The Impact of Jewish-Arab Intercultural Encounters and the Discourse of the Holocaust on Mutual Perceptions

The Impact of Jewish-Arab Intercultural Encounters and the Discourse of the Holocaust on Mutual Perceptions

Ben Mollov (Bar-Ilan University, Israel) and Chaim Lavie (Bar-Ilan University, Israel)
Copyright: © 2016 |Pages: 24
DOI: 10.4018/978-1-5225-0078-0.ch010
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Abstract

This chapter will focus on two main approaches connected to seeking to advance both Jewish-Arab relations in the State of Israel and between Israelis and Palestinians with emphasis on inter-religious and intercultural dimensions for dialogue and peace education. Based on both qualitative and quantitative assessments, these approaches focus: (1) on the impact of intercultural dialogue encounters between Israelis and Palestinians, and Arabs and Jews within Israel in a number of venues for mutual perception change; and (2) the possibilities of joint Jewish-Arab study of the European Jewish Holocaust and a visit to Holocaust memorial sites in Poland as a vehicle for dialogue and constructive relationship building. Based on both theory and case studies it will be contended that such inter-religious/intercultural encounters along with a focus on the discourse of the Holocaust, can if properly framed help to promote more positive Jewish-Arab mutual perceptions and advance efforts for peace education.
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Introduction

The promotion of inter-group dialogue in Israel particularly between the Jewish and Arab sectors of the society is a vital challenge with the object of reducing social tensions and promoting greater cohesion within Israel today. Peace building between Israelis and Palestinians is an even more difficult effort.

Studies of such efforts have been appearing in the scholarly literature in recent years with different approaches to dialogue reported on (Abu-Nimer, 1999; Bar, 1995; Kelman, 1979; Kriesberg, 2000; Maoz, 1997). In general though dialogue has revolved around either the dynamics of promoting purely interpersonal acquaintance between Arabs and Jews or has focused directly on hard political questions which have served to sharpen differences between the sides (Maoz, 1997, 2000, 2002, 2004).

This chapter will relate to intercultural and inter-religious motifs as a basis for dialogue and peace education which the two authors have been exploring over time. Both intercultural and inter-religious approaches to dialogue and peace building have been less well known than other forms of Jewish-Arab dialogue, which have tended to focus either on the “power/confrontation” model or that of more mild “co-existence” model heavily rooted in the contact hypothesis to foster positive intergroup relations (Allport, 1954; Maoz, 2000).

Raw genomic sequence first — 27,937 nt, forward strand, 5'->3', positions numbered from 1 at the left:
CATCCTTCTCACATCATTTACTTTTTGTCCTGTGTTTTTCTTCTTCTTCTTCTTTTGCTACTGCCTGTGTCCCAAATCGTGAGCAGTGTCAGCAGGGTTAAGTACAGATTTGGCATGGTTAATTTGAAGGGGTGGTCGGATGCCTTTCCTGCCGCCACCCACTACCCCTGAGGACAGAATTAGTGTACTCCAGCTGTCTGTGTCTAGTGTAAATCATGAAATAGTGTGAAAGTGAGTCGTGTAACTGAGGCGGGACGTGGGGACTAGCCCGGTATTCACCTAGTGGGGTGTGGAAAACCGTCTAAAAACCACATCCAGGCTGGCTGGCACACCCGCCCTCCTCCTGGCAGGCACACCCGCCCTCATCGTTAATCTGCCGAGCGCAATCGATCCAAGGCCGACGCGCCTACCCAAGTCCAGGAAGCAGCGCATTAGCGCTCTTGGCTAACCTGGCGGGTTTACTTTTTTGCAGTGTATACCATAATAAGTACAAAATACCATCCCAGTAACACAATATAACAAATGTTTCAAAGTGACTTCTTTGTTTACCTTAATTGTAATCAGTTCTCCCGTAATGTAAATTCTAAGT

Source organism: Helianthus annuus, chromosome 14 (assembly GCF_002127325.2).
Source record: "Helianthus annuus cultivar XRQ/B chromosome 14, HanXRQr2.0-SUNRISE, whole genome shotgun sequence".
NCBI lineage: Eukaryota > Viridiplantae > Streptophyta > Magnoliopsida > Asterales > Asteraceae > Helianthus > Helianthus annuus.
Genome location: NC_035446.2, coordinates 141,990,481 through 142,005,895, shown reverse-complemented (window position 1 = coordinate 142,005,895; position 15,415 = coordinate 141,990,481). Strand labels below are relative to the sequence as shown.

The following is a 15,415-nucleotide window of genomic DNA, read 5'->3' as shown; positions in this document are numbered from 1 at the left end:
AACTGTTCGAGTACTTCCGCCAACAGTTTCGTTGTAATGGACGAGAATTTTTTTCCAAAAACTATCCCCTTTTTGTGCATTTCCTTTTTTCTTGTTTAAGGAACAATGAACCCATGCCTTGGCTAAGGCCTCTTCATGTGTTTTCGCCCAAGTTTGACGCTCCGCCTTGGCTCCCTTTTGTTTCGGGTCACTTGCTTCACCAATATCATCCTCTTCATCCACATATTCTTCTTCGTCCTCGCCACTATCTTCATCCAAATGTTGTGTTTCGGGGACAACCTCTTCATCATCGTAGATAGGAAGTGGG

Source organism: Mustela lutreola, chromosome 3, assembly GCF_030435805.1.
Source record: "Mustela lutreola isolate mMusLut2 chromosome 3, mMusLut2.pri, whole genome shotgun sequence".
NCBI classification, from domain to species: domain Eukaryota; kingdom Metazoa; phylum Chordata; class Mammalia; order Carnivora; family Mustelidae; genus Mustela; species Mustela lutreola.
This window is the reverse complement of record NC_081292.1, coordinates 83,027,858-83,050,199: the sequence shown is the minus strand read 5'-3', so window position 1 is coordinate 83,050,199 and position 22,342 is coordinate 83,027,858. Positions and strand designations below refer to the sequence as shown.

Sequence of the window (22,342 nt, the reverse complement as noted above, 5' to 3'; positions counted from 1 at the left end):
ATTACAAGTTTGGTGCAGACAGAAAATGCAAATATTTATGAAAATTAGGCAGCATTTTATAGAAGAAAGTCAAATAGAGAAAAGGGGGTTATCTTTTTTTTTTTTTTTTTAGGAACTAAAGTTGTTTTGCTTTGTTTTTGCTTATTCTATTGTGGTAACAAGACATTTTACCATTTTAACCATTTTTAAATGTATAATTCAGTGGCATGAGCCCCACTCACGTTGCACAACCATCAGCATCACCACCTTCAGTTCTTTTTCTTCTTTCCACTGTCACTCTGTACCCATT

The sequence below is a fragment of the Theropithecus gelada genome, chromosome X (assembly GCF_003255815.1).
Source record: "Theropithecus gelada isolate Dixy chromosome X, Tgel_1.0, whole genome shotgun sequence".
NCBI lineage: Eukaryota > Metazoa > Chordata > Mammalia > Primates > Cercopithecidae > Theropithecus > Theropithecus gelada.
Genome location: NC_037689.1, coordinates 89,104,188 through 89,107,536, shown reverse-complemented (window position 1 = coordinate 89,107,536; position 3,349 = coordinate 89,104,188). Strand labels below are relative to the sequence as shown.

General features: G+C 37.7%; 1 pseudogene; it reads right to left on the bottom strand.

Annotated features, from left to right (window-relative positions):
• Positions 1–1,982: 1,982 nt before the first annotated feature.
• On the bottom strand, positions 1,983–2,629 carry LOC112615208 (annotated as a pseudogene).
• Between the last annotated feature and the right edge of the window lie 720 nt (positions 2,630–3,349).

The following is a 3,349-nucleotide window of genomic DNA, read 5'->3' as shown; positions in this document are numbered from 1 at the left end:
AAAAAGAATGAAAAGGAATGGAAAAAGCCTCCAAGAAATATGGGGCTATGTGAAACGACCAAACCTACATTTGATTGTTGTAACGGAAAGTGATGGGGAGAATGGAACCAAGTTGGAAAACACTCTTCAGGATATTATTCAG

Indeed while promising, only a minority of efforts have been aimed at promoting relationship building and mutual encounters through exposure to respective cultural narratives which are often religiously based (Abu-Nimer, 2001; Appleby, Bekerman, 2002; Gopin, 2000; Bekerman, 2002; Lederach 1997; Little, 2007; Smock, 2002). These two researchers have previously reported on the efficacy of the culturally oriented, often religiously based, dialogue between both Arabs and Jews within the State of Israel and between Israeli Jews and Palestinian Arabs (Mollov & Lavie, 2001, 2006; Mollov, Schwartz, Steinberg, & Lavie, 2001; Mollov, Lavie, Cheshin, & Springman, 2004).

Furthermore the possibility of joint study of the Holocaust by Arabs and Jews in Israel, have been advanced in a number of efforts over the past years which has also contributed to the endeavor of peace education, insofar as it can also be an avenue towards promoting a “culture of peace” (Salomon & Cairns, 2010).

In this chapter a number of educational case studies will be presented and evaluated which have focused on inter-religious motifs, that have been organized primarily by an important Israeli NGO the Interfaith Encounter Association (IEA); and also either at or under the auspices of Bar-Ilan University, a Jewish Religious University including a joint Jewish-Arab mission to Poland and Jewish Communal and Holocaust sites which emanated from one of the educational case studies that will be described, and which also included inter-religious motifs.

It will be suggested that the intercultural/inter-religious approach to dialogue and peace education have the advantages of advancing both important aspects of interpersonal ties and foster more positive inter-group attitudes, based on the conditions for positive contact, along with discovering commonalities (Allport, 1954; Amir, 1969: Rokeach, 1960) in the spirit of the co-existence model; while also addressing the deeper roots of the Arab-Jewish, Israeli/Palestinian conflict that is ultimately based on a clash of conflicting narratives (Garlinkle, 1991; Ross, 2010; Rotberg, 2006; [Israeli and Palestinian Narratives of Conflict ], in a more constructive and non-confrontational framework (Tange, 2010).

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